正斗粥面专家 Tasty Congee & Noodle Wantun Shop

I was out early in the morning today. A friend of mine had some errands to run and she needed a big man to accompany her for security reasons, but for some strange reasons, her hubs was not available, so I became her temporary husband for the day.

The errand was done quickly, so we decided to have lunch before heading back. The friend suggested a noodle shop in Gurney Paragon that she said was very famous. I rarely come here for meals (or rather, for anything), so I quickly agreed.

The search for this elusive restaurant was rather stupid, on our part. We didn’t know where the restaurant was located in the mall, and the only piece of information that the friend had was that the restaurant would be visible from the outside. So, we went from the 4th floor (our car park level) to Ground floor, headed outside, and found our target.

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Here, zoom in closer…

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Except our target is on the 5th floor, just directly above where we were at 4th floor. If we had been more attentive to our surroundings, we wouldn’t have needed to make that blind detour.

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Here’s where we went: 正斗粥面专家 Tasty Congee & Noodle Wantun Shop. Apparently, this is a very famous noodle chain from Hong Kong, with outlets in Hong Kong, Shanghai and now Malaysia. This outlet in Gurney Paragon, Penang, is their first (and at the moment, only) outlet in Malaysia.

I think fellow blogger Mun was the first to tell me about this restaurant a few months ago. When I saw the words Gurney Paragon, I never really expected to be coming here for a meal at all.

Also, it appears that this restaurant chain has a rather heady title…

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A one Michelin star restaurant, huh? Although I think, it is their main outlet in Hong Kong that has the Michelin star, not this new outlet in Penang. But it did somewhat raise my expectations to extraordinary levels.

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They offer a wide variety of food items in their menu. Noodles and congee (of course), dim sum, roasted meats, and all sorts of Hong Kong/Cantonese cuisine. But really, we came here specifically for this:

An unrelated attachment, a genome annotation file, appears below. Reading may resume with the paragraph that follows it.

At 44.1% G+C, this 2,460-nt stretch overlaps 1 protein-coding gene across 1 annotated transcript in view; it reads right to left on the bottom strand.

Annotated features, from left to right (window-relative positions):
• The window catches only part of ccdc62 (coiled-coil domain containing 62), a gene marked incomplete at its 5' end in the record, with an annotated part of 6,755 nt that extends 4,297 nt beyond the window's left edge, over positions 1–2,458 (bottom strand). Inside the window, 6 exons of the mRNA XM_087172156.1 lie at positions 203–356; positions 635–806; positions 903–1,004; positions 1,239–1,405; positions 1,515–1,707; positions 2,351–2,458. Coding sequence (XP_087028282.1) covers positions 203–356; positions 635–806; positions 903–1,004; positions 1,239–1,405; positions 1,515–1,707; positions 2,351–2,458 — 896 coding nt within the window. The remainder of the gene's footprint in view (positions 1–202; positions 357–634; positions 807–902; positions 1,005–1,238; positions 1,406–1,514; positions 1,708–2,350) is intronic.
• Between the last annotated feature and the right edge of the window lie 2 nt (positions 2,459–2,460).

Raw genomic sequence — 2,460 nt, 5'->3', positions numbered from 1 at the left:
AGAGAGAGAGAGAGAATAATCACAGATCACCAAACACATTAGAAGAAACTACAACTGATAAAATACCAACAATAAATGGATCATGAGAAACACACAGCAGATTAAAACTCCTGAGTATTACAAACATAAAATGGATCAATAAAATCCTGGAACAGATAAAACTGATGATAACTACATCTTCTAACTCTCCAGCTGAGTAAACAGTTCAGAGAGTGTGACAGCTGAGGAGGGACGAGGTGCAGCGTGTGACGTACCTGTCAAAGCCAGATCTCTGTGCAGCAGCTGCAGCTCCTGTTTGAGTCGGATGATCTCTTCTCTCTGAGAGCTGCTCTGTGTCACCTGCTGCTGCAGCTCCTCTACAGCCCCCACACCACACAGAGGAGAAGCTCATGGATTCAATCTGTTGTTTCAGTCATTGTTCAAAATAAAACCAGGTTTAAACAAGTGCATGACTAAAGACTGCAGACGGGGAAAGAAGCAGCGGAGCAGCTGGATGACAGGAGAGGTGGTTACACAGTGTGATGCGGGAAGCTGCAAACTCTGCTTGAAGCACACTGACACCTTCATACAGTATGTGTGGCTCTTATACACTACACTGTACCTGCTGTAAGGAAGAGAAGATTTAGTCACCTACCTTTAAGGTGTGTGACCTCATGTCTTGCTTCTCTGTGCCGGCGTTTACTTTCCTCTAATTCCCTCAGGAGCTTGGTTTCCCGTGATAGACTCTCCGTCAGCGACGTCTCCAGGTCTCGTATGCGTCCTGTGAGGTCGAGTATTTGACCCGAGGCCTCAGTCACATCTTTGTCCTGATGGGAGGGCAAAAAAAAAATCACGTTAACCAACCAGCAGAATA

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Their wanton… wantun noodles are supposed to be the bomb. If you go to Tasty’s website, you will realize the origin of this restaurant chain is all about wantun noodles. In case you are too lazy to click into their website to read, here’s some snippets.

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Tasty originated from Hung Kee. Tasty’s owner is the son of Hung Kee’s owner.

Throughout our time here, we did experience certain characteristics of Michelin star which I would term bad-assery.

First thing was the ordering of beverages. When I tried to inquire about their selections of Chinese tea, the waiter promptly replied: (translated) “Oh, we don’t carry those different types of tea leaves. We only serve one type of Chinese tea, and it is our own special blend of tea from 香港正斗 Tasty Hong Kong. If you don’t want tea, then the only other thing we have is freshly brewed herbal tea.”

Okay… such arrogance even on such simple matter as tea. Must be a super bad-ass blend or something. So I ordered that special Tasty tea.

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I don’t know. I could not feel the difference between this tea as opposed to, say… Dragon-i’s Chinese tea. Or those 50 cents Chinese tea from food courts. Maybe it is just me. As we all know, my tongue is somewhat broken when it comes to fine dining flavors.

Still, it was just RM 2, so no big deal there. I would’ve been pissed if the tea was RM 20.

Then our noodles, the coveted wantun noodles soup arrived.

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Come on. Honestly, how do you feel when you see this picture above? This is how a Michelin star wantun noodles soup looks like.

The first thing that came to my mind was: “Where the f**k are the wantuns??“. The next thing that came to my mind was: “Why is the bowl (portion) so small??“. The third thing that came to my mind was: “Is this just plain noodles with soup and nothing else??“. And the fourth thing that came to my mind was: “Is this how Michelin star restaurants do their thing??“. Seriously, I was extremely underwhelmed.

Luckily, before I made a scene called the waiter to ask questions, I decided to dig around the noodles with my spoon. The mystery was solved immediately.

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I don’t know why those chefs did this, but the wantuns and chives were hidden beneath the noodles. I counted 5 wantuns. And they were all large wantuns, customary with what you would expect of Hong Kong style wantuns, and the exact opposite of pathetic Penang style wantons. Great! Now we’re talking!

Anyway, I thought this is a decent bowl of wantun noodles. The noodles were slightly on the al dente side, the wantuns were great, and I thought the soup was of good flavor. But I think the elevated expectations did me in. While I felt this is a good bowl of noodles, it did not really blow my mind away. I was expecting a stronger impact, but it did not materialize. Still, this is a million miles better than all those crappy wanton mee that Penang used to serve me. Okay, maybe just a hundred thousand miles.

It is nothing like KL style wanton mee though. To answer Mun’s curiosity: no, this did nothing to ease my cravings.

Oh, yeah. I think I am generally a bad and biased food reviewer. But I do have an independent source of review this time. Apparently, my temporary wife‘s daughter is a resident noodles expert who has ample noodles eating experience. In fact, all day today, after we asked her what she wanted to eat for lunch, she kept repeating “noodles, noodles, noodles”…